- whereby when said panel is installed in vertical adjacency with similar roofing panels, said overhang surface means of said panel cooperatively engages with the corresponding protruding surface means of the adjacent panel so that said complementary members of vertically adjacent panels discontinuously interlock at positions corresponding to the spacial arrangement of said decorative element means.
14. The roofing panel of claim 13 wherein said rear edge of said background sheet member extends beyond said overhang surface means.
15. The roofing panel of claim 13 wherein said decorative element means comprises at least one simulated tile segment, said tile segment having an arcuate cross-sectional configuration.
16. The roofing panel of claim 13 wherein said simulated tile elements are integrally formed with said background sheet means.
17. The panel of claim 13 wherein said panel is fabricated as an integral solid foam member.
18. The roofing panel of claim 17 further comprising an elongated protrusion extending upwardly from said background member along said first side edge, said protrusion adapted for disposition beneath a decorative element of a laterally adjacent similar panel, said protrusion acting as a barrier to the seepage of water under said laterally adjacent similar panel.
19. The roofing panel of claim 18 wherein said decorative element means are tapered from panel front to rear.
20. The roofing panel of claim 13 wherein portions of said rear edge are adapted for disposition immediately adjacent the subroof for nailing said rear edge of said panel to said subroof, the front edge of the next vertically adjacent panel overlapping and hiding said portions of said rear edge nailed to said subroof, said front edge of the next vertically adjacent panel being affixed in position by the interlocking of said complimentary members and still being free-floating to allow for differential thermal expansion over the environmental temperature extremes.
21. An integrally formed roofing panel, adapted to interfit with like panels to form a substantially water-tight roof covering, comprising a background sheet member of relatively thin material; said background sheet member having first and second elongated tile segments formed in relief therefrom, said tile segments comprising complementary discontinuous interlocking means for interlocking said roof panel, said interlocking means corresponding in position to and coincident with said tile segments, said segments having a first end with a protruding surface therefrom adjacent said sheet member, and a second end having an overhanging portion spaced above the sheet member, said protruding member and said overhang portion cooperatively formed as complementing surfaces to form said discontinuous interlocking means;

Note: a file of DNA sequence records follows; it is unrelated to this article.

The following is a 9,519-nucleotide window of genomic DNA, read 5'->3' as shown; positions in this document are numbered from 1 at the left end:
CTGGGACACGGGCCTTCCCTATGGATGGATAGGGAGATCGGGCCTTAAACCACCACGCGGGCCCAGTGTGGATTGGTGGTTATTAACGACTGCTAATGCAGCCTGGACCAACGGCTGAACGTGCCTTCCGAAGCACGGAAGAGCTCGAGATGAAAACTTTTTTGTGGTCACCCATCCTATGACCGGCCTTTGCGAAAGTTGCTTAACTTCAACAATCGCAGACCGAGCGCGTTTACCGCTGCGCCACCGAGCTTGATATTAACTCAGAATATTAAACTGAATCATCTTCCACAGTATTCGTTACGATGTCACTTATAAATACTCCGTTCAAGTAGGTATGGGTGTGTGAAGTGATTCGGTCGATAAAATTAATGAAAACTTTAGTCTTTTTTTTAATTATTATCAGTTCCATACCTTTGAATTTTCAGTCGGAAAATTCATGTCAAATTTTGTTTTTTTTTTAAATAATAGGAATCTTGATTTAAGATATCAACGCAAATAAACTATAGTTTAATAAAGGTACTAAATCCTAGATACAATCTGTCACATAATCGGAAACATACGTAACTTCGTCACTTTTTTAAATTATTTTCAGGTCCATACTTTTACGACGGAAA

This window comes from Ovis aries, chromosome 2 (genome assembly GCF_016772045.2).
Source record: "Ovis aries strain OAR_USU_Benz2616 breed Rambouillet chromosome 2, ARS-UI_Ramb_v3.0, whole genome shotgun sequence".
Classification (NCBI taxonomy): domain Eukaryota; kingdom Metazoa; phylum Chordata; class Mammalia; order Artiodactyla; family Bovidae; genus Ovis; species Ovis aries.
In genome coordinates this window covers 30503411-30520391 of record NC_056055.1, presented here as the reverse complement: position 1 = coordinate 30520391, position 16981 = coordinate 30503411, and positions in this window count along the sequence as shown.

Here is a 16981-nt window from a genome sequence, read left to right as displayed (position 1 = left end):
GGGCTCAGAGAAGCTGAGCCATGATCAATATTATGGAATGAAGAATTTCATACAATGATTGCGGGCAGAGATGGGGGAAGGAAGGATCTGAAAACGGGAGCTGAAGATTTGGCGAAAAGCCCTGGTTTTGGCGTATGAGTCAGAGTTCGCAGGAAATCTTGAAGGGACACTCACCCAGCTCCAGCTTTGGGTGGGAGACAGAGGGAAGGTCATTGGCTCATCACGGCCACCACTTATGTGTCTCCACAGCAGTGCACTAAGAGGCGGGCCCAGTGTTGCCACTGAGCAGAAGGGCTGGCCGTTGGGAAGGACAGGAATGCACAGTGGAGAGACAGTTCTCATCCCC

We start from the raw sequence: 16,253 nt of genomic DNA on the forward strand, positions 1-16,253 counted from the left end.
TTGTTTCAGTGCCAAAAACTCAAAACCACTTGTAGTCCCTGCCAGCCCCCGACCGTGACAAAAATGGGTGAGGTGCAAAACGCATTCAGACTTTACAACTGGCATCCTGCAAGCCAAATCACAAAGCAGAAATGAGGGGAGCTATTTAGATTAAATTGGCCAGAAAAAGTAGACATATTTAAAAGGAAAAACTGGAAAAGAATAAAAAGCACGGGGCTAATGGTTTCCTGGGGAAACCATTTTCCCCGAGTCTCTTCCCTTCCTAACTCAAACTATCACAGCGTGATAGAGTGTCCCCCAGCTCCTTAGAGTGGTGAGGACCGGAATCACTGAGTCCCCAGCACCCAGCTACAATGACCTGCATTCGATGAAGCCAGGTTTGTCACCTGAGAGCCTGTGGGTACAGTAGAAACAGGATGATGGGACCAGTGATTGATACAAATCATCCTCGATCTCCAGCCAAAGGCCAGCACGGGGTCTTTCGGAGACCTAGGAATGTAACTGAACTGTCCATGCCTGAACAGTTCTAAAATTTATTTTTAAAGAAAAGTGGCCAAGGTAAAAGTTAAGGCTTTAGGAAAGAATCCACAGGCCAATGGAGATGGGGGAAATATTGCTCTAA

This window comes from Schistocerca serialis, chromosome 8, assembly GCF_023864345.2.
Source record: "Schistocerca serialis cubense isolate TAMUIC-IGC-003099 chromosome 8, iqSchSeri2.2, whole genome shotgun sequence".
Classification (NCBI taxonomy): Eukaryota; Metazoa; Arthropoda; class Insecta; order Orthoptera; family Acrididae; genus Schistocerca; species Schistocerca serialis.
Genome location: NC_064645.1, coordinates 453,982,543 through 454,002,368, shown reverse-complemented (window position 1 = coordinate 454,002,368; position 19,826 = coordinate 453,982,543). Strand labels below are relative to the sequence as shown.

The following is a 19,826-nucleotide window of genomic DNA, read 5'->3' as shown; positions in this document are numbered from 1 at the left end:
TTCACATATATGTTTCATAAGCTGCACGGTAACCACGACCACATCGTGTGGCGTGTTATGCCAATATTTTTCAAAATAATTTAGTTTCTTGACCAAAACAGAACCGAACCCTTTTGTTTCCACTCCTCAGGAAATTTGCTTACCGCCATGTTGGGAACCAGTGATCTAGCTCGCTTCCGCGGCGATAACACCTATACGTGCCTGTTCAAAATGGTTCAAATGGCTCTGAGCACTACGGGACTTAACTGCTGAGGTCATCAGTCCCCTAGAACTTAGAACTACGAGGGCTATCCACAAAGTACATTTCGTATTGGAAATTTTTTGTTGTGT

- portions of said first end being adapted for disposition immediately adjacent the subroof for nailing said first end of said panel to said subroof, the second end of the next vertically adjacent panel overlapping and hiding said portions of said first end nailed to said subroof, said second end of said next vertically adjacent panel being affixed in position by said interlocking means with respect to said subroof.
22. The panel of claim 21 wherein said overhang member comprises a separate element fastened to said second end of said tile segments.
23. A roofing panel adapted to interfit with similar roofing panels when installed, comprising a background sheet means and at least one discrete decorative element extending from said background sheet, said discrete decorative element being tapered from front to back, the back end of said discrete element having a recess extending horizontally along its bottom portion, said back end having a cross-sectional configuration substantially in conformance with the cross-sectional configuration of said decorative element, the front end of said decorative element having a depression formed therein substantially in conformance with said cross-sectional configuration, said front end having a peripheral edge outlining its cross-sectional configuration, said front end adapted to receive in said depression the back end of a discrete decorative element of a similar roofing panel vertically disposed adjacent to it and to peripherally envelop said back end of said similar roofing panel, said background sheet having a lip member extending downwardly from its front and side edges, the portion of said lip member extending downwardly from the side edges of said back sheet being tapered from the panel front edge to its rear edge, said background sheet having a groove disposed vertically in it from the front edge to the rear edge of said panel, said groove disposed between said decorative element and the side edge adjacent to its said groove adapted to receive the portion of a lip member extending downward from the side edge of a similar panel disposed laterally adjacent thereto, said backsheet further having an elongated protrusion extending upwardly between said groove and its adjacent side edge, said protrusion adapted for disposition beneath the decorative element of said laterally adjacent roofing panel, said rear edge of said backsheet adapted for disposition immediately adjacent a sub-roof for nailing said rear edge of said panel to said sub-roof, said rear edge being overlapped and hidden by the front edge of the next vertically adjacent panel, said front edge of the next vertically adjacent panel being affixed in position by the engagement of said back end of said discrete decorative element and the front end of the decorative element of said vertically adjacent panel, said engagement occuring only at spaced intervals corresponding to the junction of vertically adjacent decorative elements of separate panels.
|3605369||September 1971||Merrill et al.|
|4015391||April 5, 1977||Epstein et al.|